Finding Inspiration for Your UX and UI Design
It happens to all of us, you get stuck. Here are some ideas for getting unstuck with your UX/UI design project.
Do the Thing
When we approach a UX/UI design, it’s tempting to go right to an existing product or process and pick it apart. This has value, and our own heuristic evaluations can inform our designs. But it can also limit our vision and viewpoint to just what is already there. Interviewing users is another great option. It can help us see other viewpoints. To really get inspired though, sometimes you have to get out of the office and try it yourself.
One Design Thinking coach uses her first project to illustrate the importance of immersing yourself into an experience. She was hired to redo the web site for Michigan’s public aid program. When she arrived on her first day, they handed her a stack of paperwork and told her to apply for aid. She was dressed in business attire; heels and a silk blouse. It was the hottest day of the summer. She spent 3 hours wandering around downtown Detroit attempting to find not just the location of the building where applications are submitted, but also transportation to get there. She had no cell phone, no car. By the time she finally found the right location, she was frustrated, sweat-soaked silk stuck to her, and got to face an application that was half an inch thick. While she could have easily reviewed the current web site and forms in an air-conditioned office, she learned much more about the full experience by actually attempting it. If you want to test this out, Stanford’s d.school resources and exercises are a great place to start.
Go to the Web
Chances are your design checklist has a step for conducting competitive research. You probably also visit the usual places online for ideas and trends, places like Behance and Dribble. While these are great, you can go further.
Don’t just visit the competition’s web page. Get hold of their product and fully test it out. For example, if you are working on an in-vehicle infotainment system, drive several different cars to get a feel for not just how the UI works, but also how it is integrated into the driving experience. Do strange sounds, vibrations, or lights distract you? Can you reach the controls you need? Again, you are looking for the entire experience, not just how it looks or even how it behaves in a controlled environment.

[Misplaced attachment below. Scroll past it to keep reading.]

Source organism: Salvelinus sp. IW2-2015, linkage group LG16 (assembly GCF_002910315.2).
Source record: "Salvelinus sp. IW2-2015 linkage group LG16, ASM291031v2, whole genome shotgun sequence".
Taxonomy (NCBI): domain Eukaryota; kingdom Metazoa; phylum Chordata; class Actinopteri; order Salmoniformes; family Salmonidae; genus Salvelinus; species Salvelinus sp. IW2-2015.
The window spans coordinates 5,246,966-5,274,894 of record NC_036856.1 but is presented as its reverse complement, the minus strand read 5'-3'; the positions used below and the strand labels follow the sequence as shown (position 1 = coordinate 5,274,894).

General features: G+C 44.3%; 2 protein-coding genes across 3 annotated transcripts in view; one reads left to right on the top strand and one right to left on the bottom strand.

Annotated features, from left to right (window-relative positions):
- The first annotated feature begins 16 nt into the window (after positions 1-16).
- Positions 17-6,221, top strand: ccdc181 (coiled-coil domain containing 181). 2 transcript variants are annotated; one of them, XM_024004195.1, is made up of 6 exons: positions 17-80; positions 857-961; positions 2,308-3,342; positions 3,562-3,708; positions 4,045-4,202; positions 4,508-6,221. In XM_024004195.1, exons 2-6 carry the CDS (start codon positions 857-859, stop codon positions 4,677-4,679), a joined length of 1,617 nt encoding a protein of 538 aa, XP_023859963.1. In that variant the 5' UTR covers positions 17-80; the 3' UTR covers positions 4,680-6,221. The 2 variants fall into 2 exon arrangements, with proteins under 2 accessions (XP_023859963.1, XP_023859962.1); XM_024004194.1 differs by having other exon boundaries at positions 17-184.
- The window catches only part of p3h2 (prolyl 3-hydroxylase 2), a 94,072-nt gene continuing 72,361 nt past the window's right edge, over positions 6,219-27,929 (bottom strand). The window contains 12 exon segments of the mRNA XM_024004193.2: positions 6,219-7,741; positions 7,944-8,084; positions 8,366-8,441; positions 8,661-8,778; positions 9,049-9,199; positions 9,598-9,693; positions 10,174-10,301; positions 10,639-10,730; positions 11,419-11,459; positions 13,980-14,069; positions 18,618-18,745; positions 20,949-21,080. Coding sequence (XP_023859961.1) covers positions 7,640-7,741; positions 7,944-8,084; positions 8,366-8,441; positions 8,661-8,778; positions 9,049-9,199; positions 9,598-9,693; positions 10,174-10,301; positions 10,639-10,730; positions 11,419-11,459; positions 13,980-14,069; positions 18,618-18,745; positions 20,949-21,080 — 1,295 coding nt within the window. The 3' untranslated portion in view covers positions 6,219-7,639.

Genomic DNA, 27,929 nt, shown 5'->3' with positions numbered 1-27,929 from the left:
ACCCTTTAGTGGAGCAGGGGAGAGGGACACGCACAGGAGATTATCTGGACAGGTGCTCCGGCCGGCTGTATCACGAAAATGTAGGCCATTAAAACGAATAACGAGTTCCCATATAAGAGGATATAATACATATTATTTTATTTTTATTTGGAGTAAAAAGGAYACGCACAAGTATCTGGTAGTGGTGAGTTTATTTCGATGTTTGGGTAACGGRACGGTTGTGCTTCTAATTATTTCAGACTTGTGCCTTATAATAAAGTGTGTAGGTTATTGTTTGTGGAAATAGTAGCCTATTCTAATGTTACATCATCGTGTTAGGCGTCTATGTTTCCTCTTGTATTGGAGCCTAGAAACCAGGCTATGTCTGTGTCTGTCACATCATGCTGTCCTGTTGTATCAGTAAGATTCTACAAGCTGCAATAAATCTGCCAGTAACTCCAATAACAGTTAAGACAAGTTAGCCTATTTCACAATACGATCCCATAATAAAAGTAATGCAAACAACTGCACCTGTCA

During your competitive review check out social media and review sites as well. What are customers saying? If you only visit your competitors’ sites you’ll only see the most glowing reviews. You can find professional reviews at places like Consumer Reports and CNET. Depending on the type of experience, Amazon or Yelp offer real user feedback. Social media sites like Twitter and Facebook can also give you direct access to a pool of users that could be hard to access on your own through interviews or user testing.
Sometimes the best thing to do is just stop trying to design and take a break. Shifting focus lets your mind continue working on your challenges in the background while you get a much needed mental break. Some pretty famous creative people, Steve Jobs for example, used walks to break up their day, get exercise, increase creativity and productivity.
Whether your UI design relates to navigating your city or not, taking in your surroundings gives you ideas about how things are done and how people behave. From visual inspiration in architecture or ads to people watching, our worlds are full of ideas. Observing people helps us to understand how they behave and think, as well as increasing our empathy. Often we can get stuck not just in at-the-moment inspiration, but also in doing things the way they’ve always been done or how we think about a process or product personally. No matter how often we remind ourselves and our teams that we are not the user, we are still human.
Practice this even when you aren’t currently stuck. Keeping a file of things you find online, jotting notes when inspiration strikes, or taking pictures with a smartphone can help you build this mental muscle as well as be a resource for the next time you get stuck.